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This is a timeline of the development of Jews and Judaism. All dates are given according to the Common Era, not the Hebrew calendar.
See also Jewish history which includes links to country histories. For the history of persecution of Jews, see Antisemitism, History of antisemitism and Timeline of antisemitism.
* The Exodus (which we know of from Jewish sources) took place in the Jewish year 2448 (see Seder Olam Rabbah), and the CE begins in the Jewish year 3760. Between 2448 and 3760 are 1312 years.[ clarification needed ]
This is a timeline of events in the State of Israel since 1948.
The Land of Israel, also known as the Holy Land or Palestine, is the birthplace of the Jewish people, the place where the final form of the Hebrew Bible is thought to have been compiled, and the birthplace of Judaism and Christianity. It contains sites sacred to Judaism, Samaritanism, Christianity, Islam, Druze and the Bahá'í Faith. The region has come under the sway of various empires and, as a result, has hosted a wide variety of ethnicities. However, the land was predominantly Jewish from roughly 1,000 years before the Common Era (BCE) until the 3rd century of the Common Era (CE). The adoption of Christianity by the Roman Empire in the 4th century led to a Greco-Roman Christian majority which lasted not just until the 7th century when the area was conquered by the Arab Muslim Empires, but for another full six centuries. It gradually became predominantly Muslim after the end of the Crusader period (1099-1291), during which it was the focal point of conflict between Christianity and Islam. From the 13th century it was mainly Muslim with Arabic as the dominant language and was first part of the Syrian province of the Mamluk Sultanate and after 1516 part of the Ottoman Empire until the British conquest in 1917-18.
This is a partial timeline of Zionism in the modern era, since the start of the 16th century.
Iyar is the eighth month of the civil year and the second month of the Jewish religious year on the Hebrew calendar. The name is Babylonian in origin. It is a spring month of 29 days. Iyar usually falls in April–May on the Gregorian calendar.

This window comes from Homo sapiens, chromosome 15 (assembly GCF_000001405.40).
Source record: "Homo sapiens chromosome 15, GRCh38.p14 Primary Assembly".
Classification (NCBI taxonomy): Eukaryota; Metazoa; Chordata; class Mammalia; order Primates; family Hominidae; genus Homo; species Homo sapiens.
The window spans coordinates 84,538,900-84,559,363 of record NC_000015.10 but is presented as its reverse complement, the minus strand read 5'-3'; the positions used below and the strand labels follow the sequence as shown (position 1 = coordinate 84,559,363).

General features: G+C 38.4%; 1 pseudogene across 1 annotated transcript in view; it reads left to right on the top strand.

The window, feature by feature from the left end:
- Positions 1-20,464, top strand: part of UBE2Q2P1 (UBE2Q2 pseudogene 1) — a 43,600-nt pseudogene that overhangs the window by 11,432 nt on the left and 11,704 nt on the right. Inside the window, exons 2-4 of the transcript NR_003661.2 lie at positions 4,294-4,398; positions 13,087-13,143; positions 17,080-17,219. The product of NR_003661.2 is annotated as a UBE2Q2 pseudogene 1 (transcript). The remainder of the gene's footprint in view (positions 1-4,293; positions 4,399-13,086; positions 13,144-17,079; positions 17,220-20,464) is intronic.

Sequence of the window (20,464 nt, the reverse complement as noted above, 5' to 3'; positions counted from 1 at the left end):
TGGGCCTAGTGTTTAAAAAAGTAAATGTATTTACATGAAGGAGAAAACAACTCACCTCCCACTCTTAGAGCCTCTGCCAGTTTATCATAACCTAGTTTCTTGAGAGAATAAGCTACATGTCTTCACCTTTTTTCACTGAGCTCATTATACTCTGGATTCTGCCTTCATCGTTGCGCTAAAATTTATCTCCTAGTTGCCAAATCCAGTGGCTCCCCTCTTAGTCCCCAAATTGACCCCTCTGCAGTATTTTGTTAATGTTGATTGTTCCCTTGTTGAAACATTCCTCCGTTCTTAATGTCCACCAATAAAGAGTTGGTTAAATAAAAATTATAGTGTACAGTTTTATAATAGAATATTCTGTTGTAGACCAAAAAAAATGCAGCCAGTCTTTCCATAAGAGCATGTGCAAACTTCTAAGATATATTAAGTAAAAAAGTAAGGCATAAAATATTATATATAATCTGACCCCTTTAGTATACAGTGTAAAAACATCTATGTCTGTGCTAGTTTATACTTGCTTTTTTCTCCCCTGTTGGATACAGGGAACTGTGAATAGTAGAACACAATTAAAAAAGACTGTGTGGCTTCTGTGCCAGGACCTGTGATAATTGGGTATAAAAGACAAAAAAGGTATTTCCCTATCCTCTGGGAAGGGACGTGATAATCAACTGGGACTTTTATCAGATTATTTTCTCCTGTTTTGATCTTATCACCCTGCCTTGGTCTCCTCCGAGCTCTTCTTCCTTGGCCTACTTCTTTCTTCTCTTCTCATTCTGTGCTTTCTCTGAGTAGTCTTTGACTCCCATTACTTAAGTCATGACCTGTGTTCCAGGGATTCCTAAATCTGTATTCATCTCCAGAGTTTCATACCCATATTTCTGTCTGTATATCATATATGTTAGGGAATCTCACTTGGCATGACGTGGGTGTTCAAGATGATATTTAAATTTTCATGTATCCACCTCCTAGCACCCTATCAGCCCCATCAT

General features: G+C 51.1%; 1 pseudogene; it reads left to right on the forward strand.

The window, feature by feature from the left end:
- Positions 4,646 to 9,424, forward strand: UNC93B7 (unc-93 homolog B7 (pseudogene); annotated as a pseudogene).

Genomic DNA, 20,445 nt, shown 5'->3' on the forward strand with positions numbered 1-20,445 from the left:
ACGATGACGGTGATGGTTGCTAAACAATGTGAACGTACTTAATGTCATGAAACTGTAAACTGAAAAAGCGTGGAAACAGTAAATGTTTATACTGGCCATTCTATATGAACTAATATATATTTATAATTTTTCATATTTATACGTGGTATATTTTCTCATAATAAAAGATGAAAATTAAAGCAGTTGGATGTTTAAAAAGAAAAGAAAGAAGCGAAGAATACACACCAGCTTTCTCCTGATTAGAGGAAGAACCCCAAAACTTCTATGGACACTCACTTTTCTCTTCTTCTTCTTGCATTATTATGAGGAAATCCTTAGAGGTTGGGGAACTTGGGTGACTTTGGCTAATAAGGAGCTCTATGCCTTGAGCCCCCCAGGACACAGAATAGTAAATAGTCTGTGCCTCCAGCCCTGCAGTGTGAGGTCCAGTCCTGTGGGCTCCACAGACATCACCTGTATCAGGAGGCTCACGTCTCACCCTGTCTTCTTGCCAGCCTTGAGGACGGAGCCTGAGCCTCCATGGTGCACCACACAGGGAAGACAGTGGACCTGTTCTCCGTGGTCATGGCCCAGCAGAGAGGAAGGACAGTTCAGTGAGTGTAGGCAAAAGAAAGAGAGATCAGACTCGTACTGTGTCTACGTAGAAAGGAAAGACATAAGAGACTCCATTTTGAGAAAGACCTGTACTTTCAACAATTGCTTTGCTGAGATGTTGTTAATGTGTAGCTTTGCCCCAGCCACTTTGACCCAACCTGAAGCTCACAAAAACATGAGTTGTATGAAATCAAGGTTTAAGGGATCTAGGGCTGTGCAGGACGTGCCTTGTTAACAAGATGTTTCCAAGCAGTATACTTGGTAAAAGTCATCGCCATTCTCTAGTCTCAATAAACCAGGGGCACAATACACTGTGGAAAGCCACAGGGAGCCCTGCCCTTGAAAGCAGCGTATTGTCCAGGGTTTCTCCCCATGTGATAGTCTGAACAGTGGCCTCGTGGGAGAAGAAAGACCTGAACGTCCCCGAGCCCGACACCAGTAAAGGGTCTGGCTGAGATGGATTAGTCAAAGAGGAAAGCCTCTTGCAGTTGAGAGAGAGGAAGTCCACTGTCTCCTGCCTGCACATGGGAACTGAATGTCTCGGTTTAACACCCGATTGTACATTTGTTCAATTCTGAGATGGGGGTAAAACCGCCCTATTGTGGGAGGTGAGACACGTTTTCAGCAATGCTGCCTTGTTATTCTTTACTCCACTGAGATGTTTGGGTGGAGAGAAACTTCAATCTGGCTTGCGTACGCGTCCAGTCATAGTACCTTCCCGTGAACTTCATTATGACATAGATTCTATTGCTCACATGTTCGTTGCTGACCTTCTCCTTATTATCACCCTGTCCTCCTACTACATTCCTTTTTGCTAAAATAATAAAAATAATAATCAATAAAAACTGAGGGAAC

Jewish history is the history of the Jews, and their nation, religion and culture, as it developed and interacted with other peoples, religions and cultures. Although Judaism as a religion first appears in Greek records during the Hellenistic period and the earliest mention of Israel is inscribed on the Merneptah Stele dated 1213–1203 BCE, religious literature tells the story of Israelites going back at least as far as c. 1500 BCE. The Jewish diaspora began with the Assyrian captivity and continued on a much larger scale with the Babylonian captivity. Jews were also widespread throughout the Roman Empire, and this carried on to a lesser extent in the period of Byzantine rule in the central and eastern Mediterranean. In 638 CE the Byzantine Empire lost control of the Levant. The Arab Islamic Empire under Caliph Omar conquered Jerusalem and the lands of Mesopotamia, Syria, Palestine and Egypt. The Golden Age of Jewish culture in Spain coincided with the Middle Ages in Europe, a period of Muslim rule throughout much of the Iberian Peninsula. During that time, Jews were generally accepted in society and Jewish religious, cultural, and economic life blossomed.
In Jewish history, Jews have experienced numerous mass expulsions and they have also fled from areas after experiencing ostracism and threats of various kinds by various local authorities seeking refuge in other countries.
The Jewish diaspora or exile refers to the dispersion of Israelites or Jews out of their ancestral homeland and their subsequent settlement in other parts of the globe.
Egyptian Jews constitute both one of the oldest and youngest Jewish communities in the world. The historic core of the Jewish community in Egypt consisted mainly of Arabic-speaking Rabbanites and Karaites. After their expulsion from Spain, more Sephardi and Karaite Jews began to emigrate to Egypt and their numbers increased significantly with the growth of trading prospects after the opening of the Suez Canal in 1869. As a result, Jews from all over the territories of the Ottoman Empire as well as Italy and Greece started to settle in the main cities of Egypt, where they thrived. The Ashkenazi community, mainly confined to Cairo's Darb al-Barabira quarter, began to arrive in the aftermath of the waves of pogroms that hit Europe in the latter part of the 19th century.
The history of the Jews in Europe spans a period of over two thousand years. Some Jews, a Judaean Israelite tribe from the Levant, migrated to Europe just before the rise of the Roman Empire. A notable early event in the history of the Jews in the Roman Empire was Pompey's conquest of the East beginning in 63 BCE), although Alexandrian Jews had migrated to Rome before this event.